1306 Kirkwood Highway, Elsmere Wilmington, Delaware 19805
While we were visiting our Uncle Daniel Leiby, who lives near Tamaqua, Pa., in July of 1965, he suggested we go look at some gas engines that he knew the whereabouts of. We drove up on a remote mountain where a small farm was perched almost on the top, drove down the lane and came to rest near this rusted hulk of iron that was once a 6 hp. Ohio engine with the serial number of 43219 (?). We soon found this engine to be rusted fast and thought of the work it would take just to turn the flywheels, let alone getting the fuel and ignition systems ironed out. We then walked back to the woods where we spied a small stationary thresher about the size of a VW -- It had no undercarriage. Getting back to the engine, we decided that since it had been sitting for so long on the north side of the barn it was in too bad of shape to restore.
We then forgot about it until later when we learned how rare side-shaft engines really were. This was a year after we first saw this 6 hp. Ohio engine. Due to other obligations, we couldn't go up at the time to help my Uncle Daniel load and move it. He said he needed an excuse to come down and visit us anyway, so he got it for us. My Uncle Pierce, who helped move the engine, was stung by a wasp who didn't want his engine turned into a mobile home.
In 1968 after Uncle Daniel paid for and removed the engine, Harry Wishou-sky, who was the previous owner of this Ohio engine, was blown to bits when a case of dynamite he was carrying ignited while he was working at the Atlas Powder Plant at Tamaqua.
Anyway, in the spring of 1969 we rented a U-Haul trailer, loaded the big Ohio engine up, and Uncle Daniel said as we were leaving that he felt it was useless to take this engine because he never thought we could get it running.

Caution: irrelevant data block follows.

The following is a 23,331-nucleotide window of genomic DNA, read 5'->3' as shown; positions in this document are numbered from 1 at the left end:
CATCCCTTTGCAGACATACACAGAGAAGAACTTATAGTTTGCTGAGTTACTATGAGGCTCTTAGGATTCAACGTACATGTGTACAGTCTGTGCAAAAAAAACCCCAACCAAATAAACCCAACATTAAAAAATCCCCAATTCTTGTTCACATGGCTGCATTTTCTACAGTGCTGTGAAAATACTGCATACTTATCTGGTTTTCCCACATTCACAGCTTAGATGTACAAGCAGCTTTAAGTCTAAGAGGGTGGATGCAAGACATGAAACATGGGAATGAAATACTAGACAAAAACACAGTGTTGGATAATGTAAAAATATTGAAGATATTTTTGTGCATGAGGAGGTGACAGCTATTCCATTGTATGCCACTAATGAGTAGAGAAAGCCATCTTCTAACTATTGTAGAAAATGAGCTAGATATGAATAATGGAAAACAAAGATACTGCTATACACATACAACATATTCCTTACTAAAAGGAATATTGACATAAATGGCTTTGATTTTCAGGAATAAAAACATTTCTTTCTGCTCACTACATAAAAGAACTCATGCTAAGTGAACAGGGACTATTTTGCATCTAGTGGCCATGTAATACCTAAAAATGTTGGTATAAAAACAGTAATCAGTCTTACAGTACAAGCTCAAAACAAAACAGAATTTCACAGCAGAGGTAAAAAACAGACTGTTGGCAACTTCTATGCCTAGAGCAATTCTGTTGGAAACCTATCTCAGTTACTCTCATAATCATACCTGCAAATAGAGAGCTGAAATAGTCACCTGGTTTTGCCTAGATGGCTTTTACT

On Route 10 there is a mile-long hill, well known to Pennsylvanians of the area. Our 'mighty' '48 Dodge started up the hill in fourth gear (we put
overdrive in it. Part way up the hill we had to downshift to third, then second and finally to first! At that time my dad said questioningly, '1 don't know if she'll make it!' The 'mighty' Dodge made it, although we hit a bump and felt the engine move slightly. When we got home, the engine wasn't in the same place as when we loaded it -- it slid back a fool -- not much more and only a tow truck could have cleared the roadway.
We didn't have too much trouble getting the piston unstuck -- we just built a fire in the cylinder, beat on the piston a bit, and she came right out. When we first started this engine, it sounded nice -- when we put the muffler on it sounded twice as nice. You hardly know the engine is running with the muffler on.
At the present, we know of two other Ohio engines, both of which are 8 hp. One is described on page 25 of Volume 3, Number 4, in G.E.M. The other Ohio engine is owned by Mr. Breiner who lives near Tamaqua. A plate on our Ohio, and also on Mr. Breiner's engine, indicates that a distributor (Miller, Morris & Co.) in Phila., Pa. had an Ohio franchise. We would like to hear from any other Ohio engine owners.
Our collection -- when I say our, I mean my father (Harold Reed) and I (I am 16 yrs. old.) -- consists of seven small gas engines, a 7 hp. Economy, a 6 hp. Ohio, two Model 'C' Case tractors, one a 1930, and the other a 1935 -both of which my father drove when he was my age, and finally a 32 -- 54-inch Case thresher.
At top left: David with the 6 hp. Ohio side-shaft engine. Bottom left: a picture of a ? hp. Maytag starting my brother, Wayne's, Briggs & Stratton washing machine engine for the first time -- just two weeks after it was found in a scrap yard. Top right: I. to r. % hp. Maytag (note the mixing can), 1? hp. Hercules and an old Lauson engine that came off a cement mixer. Bottom right: 'This is an engine for the 'mighty' Dodge in the story of 'Our Ohio Engine'.'